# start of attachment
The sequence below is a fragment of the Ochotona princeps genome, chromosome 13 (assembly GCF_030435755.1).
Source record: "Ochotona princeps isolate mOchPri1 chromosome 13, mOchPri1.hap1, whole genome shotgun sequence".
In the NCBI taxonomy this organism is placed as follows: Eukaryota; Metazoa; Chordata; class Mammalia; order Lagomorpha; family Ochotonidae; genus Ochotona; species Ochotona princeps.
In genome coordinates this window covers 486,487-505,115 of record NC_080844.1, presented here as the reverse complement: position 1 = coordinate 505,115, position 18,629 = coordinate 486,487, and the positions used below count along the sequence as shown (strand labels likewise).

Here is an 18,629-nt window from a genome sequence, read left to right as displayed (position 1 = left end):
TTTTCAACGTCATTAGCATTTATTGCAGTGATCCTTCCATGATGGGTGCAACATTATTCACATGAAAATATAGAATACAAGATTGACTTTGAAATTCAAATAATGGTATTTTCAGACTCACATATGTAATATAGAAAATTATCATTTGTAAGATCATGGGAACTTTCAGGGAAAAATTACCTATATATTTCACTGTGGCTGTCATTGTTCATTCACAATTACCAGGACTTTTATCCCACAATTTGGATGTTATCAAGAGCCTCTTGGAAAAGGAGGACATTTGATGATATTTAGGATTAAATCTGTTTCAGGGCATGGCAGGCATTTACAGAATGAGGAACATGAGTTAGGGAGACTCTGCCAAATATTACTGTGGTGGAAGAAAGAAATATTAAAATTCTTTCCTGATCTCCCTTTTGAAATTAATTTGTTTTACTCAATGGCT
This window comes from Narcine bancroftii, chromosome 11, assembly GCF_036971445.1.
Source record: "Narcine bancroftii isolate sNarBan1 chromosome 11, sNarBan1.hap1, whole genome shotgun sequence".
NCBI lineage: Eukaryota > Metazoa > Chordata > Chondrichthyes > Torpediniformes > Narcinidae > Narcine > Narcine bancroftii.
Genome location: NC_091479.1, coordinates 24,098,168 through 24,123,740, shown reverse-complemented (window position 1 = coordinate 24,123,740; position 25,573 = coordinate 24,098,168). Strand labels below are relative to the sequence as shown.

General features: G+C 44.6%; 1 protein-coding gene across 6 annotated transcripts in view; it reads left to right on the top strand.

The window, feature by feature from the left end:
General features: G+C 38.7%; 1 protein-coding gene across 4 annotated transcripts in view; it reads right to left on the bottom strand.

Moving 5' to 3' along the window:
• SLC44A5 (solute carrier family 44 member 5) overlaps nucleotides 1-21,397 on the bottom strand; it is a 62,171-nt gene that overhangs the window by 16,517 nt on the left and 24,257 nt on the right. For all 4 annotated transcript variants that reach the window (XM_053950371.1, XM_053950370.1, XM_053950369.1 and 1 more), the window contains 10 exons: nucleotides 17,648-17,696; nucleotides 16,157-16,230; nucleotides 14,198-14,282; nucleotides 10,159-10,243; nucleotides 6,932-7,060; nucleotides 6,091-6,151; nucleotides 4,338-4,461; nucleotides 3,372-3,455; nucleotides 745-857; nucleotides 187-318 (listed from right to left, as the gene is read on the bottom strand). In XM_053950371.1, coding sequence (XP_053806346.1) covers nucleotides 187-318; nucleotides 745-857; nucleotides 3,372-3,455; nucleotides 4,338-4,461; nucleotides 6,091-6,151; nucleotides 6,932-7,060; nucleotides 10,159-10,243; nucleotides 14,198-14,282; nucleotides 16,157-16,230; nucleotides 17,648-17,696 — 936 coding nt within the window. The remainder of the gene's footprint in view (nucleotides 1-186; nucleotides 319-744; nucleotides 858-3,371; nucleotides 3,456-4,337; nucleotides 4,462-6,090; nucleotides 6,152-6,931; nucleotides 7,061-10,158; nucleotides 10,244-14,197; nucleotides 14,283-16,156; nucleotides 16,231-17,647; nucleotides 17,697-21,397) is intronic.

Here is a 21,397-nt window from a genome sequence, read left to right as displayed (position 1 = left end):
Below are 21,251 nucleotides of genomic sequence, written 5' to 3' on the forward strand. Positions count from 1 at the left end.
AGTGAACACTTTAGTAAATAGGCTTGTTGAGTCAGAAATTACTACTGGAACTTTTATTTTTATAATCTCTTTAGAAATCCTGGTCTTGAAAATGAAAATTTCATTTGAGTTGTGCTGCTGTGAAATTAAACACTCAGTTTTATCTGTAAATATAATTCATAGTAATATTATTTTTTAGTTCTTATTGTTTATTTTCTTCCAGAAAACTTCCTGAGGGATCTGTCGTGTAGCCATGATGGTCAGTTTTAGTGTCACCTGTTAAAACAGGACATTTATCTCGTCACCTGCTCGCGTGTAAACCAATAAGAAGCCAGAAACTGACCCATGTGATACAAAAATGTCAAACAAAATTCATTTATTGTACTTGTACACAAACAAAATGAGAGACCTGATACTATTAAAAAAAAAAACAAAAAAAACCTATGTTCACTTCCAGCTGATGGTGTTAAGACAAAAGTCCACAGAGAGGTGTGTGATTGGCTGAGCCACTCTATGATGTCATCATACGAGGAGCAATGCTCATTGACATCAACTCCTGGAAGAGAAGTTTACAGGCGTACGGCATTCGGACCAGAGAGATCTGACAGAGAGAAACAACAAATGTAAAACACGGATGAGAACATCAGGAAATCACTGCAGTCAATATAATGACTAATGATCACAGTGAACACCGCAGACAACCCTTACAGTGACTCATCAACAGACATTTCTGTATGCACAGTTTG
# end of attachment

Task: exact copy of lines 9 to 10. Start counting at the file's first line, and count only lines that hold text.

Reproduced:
NCBI lineage: Eukaryota > Metazoa > Chordata > Chondrichthyes > Torpediniformes > Narcinidae > Narcine > Narcine bancroftii.
Genome location: NC_091479.1, coordinates 24,098,168 through 24,123,740, shown reverse-complemented (window position 1 = coordinate 24,123,740; position 25,573 = coordinate 24,098,168). Strand labels below are relative to the sequence as shown.